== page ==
But in the last month, I’ve written quite a few more posts, getting back to my old once a week effort. The reason for this: Procrastiblogging. Its a great way of putting off the real important writing for some light-hearted, still interesting bits of science. My writing isn’t going too well at the moment. For the first two or so months it was all going swimmingly, I was writing well, making some pretty graphs. But its all started to come to a halt. Perhaps what I’ve written so far has just been the low-hanging fruit, that I’ve written the easy chapters and am now getting into the harder nitty gritty that I’ve been avoiding. Evan has a post going into the grind of slow writing coming up soon.

So instead of tapping out words onto the page of my thesis, I’ve been blogging instead. It has helped! So for those writing a thesis, a blog-post can actually help relieve the sense of getting nothing done all day. And for those in the lower-years starting to take on the blog: get writing. Someday all that you see here will be yours.

One day, Simba, the sun will set on my time here, and will rise with you as the new king
One day, Simba, the sun will set on my time here, and will rise with you as the new king

Procrastibaking also helps – Amaretto and Chocolate cupcakes = yum

Eating An Elephant

By  Aimée

Most people say that the last few months of your PhD are the most productive.

What do they know?  Such sweeping, general statements though well-meant can be quite deceptive.

The past couple of months I’ve been waiting for this productivity bug to get ahold of me and totally take over. I expected that by now I’d have all my ducks in a row, ideas sorted, figures done, written up more than half my thesis with guns blazing.

One thing for sure is that I will not tell anyone the end is the most productive. It gives people false hope. Not a false hope that everything will be okay, because that bit is true: it WILL be. But a false hope that for some reason it will be easy and straightforward. Somehow you will be gifted with astuteness, creativity, efficiency and motivation at the end. It is part of the mythology of a PhD.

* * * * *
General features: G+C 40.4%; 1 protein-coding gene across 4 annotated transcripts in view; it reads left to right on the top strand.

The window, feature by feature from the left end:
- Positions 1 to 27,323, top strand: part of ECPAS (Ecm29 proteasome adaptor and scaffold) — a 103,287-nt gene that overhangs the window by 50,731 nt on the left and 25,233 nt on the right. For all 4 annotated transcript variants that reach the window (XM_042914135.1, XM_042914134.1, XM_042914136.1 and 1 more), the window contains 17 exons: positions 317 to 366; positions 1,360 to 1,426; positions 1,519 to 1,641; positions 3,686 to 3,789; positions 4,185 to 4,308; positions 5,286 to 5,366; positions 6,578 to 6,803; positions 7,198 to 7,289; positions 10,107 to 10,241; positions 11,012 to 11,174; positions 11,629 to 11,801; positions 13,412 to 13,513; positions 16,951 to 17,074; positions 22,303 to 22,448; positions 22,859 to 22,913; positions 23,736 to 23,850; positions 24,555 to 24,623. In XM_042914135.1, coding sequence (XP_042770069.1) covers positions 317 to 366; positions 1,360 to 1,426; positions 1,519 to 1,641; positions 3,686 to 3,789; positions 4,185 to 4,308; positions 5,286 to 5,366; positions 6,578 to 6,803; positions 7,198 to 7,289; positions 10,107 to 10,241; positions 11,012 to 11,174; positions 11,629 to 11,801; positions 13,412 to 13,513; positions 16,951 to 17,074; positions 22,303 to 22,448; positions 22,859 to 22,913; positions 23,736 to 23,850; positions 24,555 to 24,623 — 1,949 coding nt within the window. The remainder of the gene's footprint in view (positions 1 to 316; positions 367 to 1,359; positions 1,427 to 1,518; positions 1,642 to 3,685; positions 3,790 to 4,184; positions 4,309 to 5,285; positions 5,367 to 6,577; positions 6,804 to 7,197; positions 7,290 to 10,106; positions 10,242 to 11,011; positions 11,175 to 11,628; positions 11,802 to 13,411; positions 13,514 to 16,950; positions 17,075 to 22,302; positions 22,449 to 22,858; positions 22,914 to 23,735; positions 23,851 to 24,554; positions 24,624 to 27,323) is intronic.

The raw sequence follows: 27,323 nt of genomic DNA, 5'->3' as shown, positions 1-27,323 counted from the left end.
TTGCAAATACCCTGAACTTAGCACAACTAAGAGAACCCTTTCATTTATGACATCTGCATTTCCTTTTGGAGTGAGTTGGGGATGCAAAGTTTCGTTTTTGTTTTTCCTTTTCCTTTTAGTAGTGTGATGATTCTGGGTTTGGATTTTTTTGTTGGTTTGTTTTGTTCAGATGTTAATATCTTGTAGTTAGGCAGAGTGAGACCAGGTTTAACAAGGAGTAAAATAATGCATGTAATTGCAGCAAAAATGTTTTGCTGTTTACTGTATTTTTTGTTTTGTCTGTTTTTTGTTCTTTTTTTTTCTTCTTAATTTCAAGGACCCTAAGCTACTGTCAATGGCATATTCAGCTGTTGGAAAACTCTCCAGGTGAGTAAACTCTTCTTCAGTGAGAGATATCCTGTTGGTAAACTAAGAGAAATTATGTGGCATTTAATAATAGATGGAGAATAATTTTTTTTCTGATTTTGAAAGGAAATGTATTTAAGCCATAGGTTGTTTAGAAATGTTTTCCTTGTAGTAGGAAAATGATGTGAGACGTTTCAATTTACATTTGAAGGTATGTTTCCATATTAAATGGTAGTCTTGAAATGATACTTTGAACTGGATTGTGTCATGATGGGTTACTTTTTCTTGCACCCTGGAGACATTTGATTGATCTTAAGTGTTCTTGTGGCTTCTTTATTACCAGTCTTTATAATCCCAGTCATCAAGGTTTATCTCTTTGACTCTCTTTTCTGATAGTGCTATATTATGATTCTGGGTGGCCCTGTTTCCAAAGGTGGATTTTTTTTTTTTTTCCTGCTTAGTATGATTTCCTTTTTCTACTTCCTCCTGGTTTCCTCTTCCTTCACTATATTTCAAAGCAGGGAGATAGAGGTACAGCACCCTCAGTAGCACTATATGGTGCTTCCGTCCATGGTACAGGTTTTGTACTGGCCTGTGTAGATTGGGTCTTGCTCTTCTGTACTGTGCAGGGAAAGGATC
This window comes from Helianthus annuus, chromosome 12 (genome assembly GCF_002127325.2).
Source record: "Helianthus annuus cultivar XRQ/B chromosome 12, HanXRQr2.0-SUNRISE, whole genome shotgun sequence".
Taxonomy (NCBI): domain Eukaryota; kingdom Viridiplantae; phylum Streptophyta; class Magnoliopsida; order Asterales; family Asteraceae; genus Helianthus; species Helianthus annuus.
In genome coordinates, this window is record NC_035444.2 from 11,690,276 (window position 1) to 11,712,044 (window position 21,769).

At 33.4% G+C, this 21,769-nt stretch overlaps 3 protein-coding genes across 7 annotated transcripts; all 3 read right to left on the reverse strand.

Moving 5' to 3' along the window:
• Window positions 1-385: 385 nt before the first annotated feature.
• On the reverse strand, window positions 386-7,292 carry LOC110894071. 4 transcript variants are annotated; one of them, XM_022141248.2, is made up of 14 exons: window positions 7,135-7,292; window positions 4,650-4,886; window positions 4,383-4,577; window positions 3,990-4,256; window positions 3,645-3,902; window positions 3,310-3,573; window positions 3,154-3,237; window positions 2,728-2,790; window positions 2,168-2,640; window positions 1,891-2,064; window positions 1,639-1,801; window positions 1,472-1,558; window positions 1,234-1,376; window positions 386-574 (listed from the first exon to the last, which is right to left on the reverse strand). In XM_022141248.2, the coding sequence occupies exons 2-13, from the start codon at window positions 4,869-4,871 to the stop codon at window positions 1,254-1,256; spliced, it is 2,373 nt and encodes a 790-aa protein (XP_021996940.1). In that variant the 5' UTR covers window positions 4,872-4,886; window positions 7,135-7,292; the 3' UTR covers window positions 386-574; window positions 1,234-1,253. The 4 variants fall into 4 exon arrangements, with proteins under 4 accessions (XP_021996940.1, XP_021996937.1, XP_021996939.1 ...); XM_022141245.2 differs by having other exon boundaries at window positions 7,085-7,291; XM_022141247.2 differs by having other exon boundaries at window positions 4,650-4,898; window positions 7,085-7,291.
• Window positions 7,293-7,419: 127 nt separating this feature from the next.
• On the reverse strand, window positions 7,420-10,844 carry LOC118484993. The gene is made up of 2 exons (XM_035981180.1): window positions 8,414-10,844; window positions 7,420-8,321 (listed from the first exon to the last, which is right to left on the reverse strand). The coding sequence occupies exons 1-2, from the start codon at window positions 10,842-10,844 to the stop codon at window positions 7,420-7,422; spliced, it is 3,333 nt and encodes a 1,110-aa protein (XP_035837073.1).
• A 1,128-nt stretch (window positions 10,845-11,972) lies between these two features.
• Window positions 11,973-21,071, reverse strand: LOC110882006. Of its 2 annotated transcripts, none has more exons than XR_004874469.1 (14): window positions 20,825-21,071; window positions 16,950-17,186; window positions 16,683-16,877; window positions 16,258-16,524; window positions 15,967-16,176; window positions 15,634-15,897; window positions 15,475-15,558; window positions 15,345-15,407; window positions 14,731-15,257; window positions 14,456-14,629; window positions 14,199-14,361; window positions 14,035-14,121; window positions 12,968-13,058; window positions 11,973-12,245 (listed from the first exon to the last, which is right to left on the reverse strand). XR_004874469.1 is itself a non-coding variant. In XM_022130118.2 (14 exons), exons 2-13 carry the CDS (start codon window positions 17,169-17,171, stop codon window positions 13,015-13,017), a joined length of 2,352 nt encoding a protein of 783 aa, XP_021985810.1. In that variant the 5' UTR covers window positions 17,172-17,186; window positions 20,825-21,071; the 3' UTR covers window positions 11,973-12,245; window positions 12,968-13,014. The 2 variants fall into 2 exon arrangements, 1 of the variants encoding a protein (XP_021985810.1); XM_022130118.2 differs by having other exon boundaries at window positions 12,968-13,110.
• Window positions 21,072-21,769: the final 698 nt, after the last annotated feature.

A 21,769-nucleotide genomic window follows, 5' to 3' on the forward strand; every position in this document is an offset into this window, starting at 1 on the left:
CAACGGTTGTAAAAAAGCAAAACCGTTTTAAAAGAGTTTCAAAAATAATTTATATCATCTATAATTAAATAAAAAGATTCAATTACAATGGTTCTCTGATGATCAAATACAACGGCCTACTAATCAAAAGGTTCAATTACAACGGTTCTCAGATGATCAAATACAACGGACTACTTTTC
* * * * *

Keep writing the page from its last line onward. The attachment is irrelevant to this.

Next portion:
Continue reading “Eating An Elephant”

Word Count = 0

By Nick,

The blank page
The blank page

Following on from this moment last month, I have now sat down to write. The blank page sits before me empty, waiting for some kind of wisdom or insight that I have gained over the last three years of experiments, conferences, and plenty of time analysing data. The calendar sits there quietly, six months to go. An eternity, and nothing at the same time. I stand at the metaphorical tunnel entrance, the light at the other end a mere rumour. How do you even start a thesis?

Every journey begins with a single step, every thesis begins with a single word.

Lets get to work.

Also: no-one told me about the snake part:

The Penny Drops

By Nick


Oh dear God,

So the realisation finally came today, that I have to finish my PhD, soon. I’ve just been working on the Application for Extension of Research Scholarship. The form I need to fill in to get a further six months (from 3 years, to 3 years six months) of funding in order to get my PhD finished.

This means I really have to get working on writing now. No more lab work, less time playing around with my data. And more time writing, writing and writing some more. My original aim of finishing at christmas suddenly looks like a mountainous task. The end of my six month extension at the end of February looks bad enough.

Compared to a couple of months ago, it all suddenly feels quite daunting. I am going to have to work very very hard for the next few months in order to finish.


When things stall…

Michael Leunig
Michael Leunig

By Claire

First thing I need to make really clear, is that I love my PhD. I love what I’m researching and I love the people I am working with. Up until this point, I have been really lucky. My PhD has been a breeze. You hear all the time about people who come to loathe the research they are doing a couple of years in to it. I am not one of those people. I am one of the lucky ones who have coasted through so far. I still enjoy what I am researching and I enjoy coming in to work each day.